Friday 16 December 2022

Choosing the enemy


Perhaps there’s something in the water in Downing Street; or perhaps power simply goes straight to the incumbent’s head. But the rock-solid belief that the PM of the day can deal with major problems by ignoring them or diverting attention elsewhere seems to take hold almost as soon as a new PM crosses the threshold. As Boris Johnson showed, with a sufficiently thick skin, a good dose of chutzpah, weak and terrified underlings, a complete lack of human empathy, honour, honesty and conscience, and sheer dogged determination to do whatever he or she wants regardless of the consequences, a PM can get away with it. For a while. As the same man also demonstrated, gravity cannot be denied indefinitely, and things eventually catch up with the incumbent. Whilst both of his successors have shown at least some of the same traits (see: lack of honesty, empathy, honour, or conscience), neither has quite been able to match the sheer bravado with which their mentor simply ignored anything he didn’t want to hear (see: covering his ears and humming the English anthem). The PM who lost out to a lettuce, to say nothing of the one who lost out to the one who lost out to a lettuce, simply don’t have what it takes to carry it off even for the short period for which Johnson somehow managed it.

The way in which Thatcher ‘vanquished’ the unions has become part of Tory Party folklore, along with the belief that simply attacking ‘the unions’ will somehow transform itself into a huge wave of support, but an inability to distinguish between taking on the miners on the one hand and declaring war on nurses on the other looks like a huge mistake, as even a growing number in his own party are recognising. It’s impossible to believe that senior civil servants are not telling him, in blunt terms, that he’s taking a very ‘brave’ stance (perhaps he's unfamiliar with Yes, Minister and thinks it's a compliment) given the public support for the nurses, but he’s still clinging tightly to his shovel and continuing to dig, even when he’s been offered a way out in the form of asking the ‘independent’ pay review body to consider whether circumstances might have changed. The ‘independence’ of pay review bodies isn’t exactly what most people might understand by the term (the members are appointed by the government which also sets their remit) but that does create an opportunity to blame the ‘independent’ body for any climb down. It’s a face-saving approach rather than a considered decision, but a drowning man can’t be too picky.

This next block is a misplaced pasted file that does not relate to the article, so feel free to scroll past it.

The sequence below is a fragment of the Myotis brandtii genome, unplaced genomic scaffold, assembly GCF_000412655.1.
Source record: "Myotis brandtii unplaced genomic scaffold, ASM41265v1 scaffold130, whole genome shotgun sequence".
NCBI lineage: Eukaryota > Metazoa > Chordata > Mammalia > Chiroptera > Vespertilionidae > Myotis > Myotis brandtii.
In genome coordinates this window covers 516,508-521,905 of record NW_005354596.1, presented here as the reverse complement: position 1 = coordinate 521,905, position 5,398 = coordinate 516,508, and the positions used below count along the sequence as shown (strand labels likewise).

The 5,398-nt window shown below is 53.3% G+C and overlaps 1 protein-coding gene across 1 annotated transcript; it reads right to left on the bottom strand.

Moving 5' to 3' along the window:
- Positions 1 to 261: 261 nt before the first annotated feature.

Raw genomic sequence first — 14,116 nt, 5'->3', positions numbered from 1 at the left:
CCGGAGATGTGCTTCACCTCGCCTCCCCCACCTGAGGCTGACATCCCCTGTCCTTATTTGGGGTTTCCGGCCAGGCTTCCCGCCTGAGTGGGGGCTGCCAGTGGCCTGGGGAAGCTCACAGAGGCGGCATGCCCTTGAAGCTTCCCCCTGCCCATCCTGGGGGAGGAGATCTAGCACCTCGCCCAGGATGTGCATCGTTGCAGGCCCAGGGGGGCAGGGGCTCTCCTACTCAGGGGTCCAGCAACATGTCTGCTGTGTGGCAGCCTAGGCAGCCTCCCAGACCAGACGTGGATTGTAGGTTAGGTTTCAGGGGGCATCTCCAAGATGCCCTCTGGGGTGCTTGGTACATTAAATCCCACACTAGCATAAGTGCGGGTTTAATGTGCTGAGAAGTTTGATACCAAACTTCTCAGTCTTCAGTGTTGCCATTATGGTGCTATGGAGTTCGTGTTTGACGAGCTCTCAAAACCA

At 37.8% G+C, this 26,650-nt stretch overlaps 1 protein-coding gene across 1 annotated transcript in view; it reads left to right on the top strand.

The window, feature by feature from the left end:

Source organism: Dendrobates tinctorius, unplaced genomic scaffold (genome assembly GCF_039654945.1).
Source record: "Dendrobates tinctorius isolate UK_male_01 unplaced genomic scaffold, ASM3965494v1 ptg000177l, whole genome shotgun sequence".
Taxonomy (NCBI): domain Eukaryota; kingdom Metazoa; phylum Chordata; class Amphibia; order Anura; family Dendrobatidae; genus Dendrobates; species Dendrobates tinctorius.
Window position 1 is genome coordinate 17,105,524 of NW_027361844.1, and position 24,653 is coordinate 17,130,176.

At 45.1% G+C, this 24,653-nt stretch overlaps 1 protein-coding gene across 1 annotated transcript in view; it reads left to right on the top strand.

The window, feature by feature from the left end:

There’s an old saying that we should choose our enemies carefully, because that choice ends up defining us. It’s a truism which Sunak seems not to understand. Defining his party and government as opponents of paying a decent wage to nurses – and by extension, as opponents of a caring and effective NHS – doesn’t look the wisest choice for someone whose one job was to detoxify his party enough to ensure that it isn’t wiped out at the next election. But then again, as the last 5 PMs have shown us, in the eyes of the party’s MPs and members ‘wisdom’ is not even on the ‘desirable’ list of attributes for a Tory PM.

1 comment:

dafis said...

"independent pay review body" - an oxymoron or just moronic ? Taking on the unions for whatever reason has to stand a number of tests.

That the rail companies and Network Rail have failed to develop a strategy over 10 years or more to implement a steady programme of evolutionary changes in a rather antiquated operating environment speaks volumes. True the unions may at times have been intransigent but the most glaring feature of all this blundering for a decade or more is the succession of company business leaders who are so evidently lightweight. It demonstrates that they too are forever looking for handouts - cheap compliant labour from the unions and underwriting of losses by government. Yet these same wasters are almost annually writing big bonus cheques to themselves to top up their excessive salaries and benefits.

Arguably the same picture is broadly replicated in the NHS and other sectors currently blighted by disputes.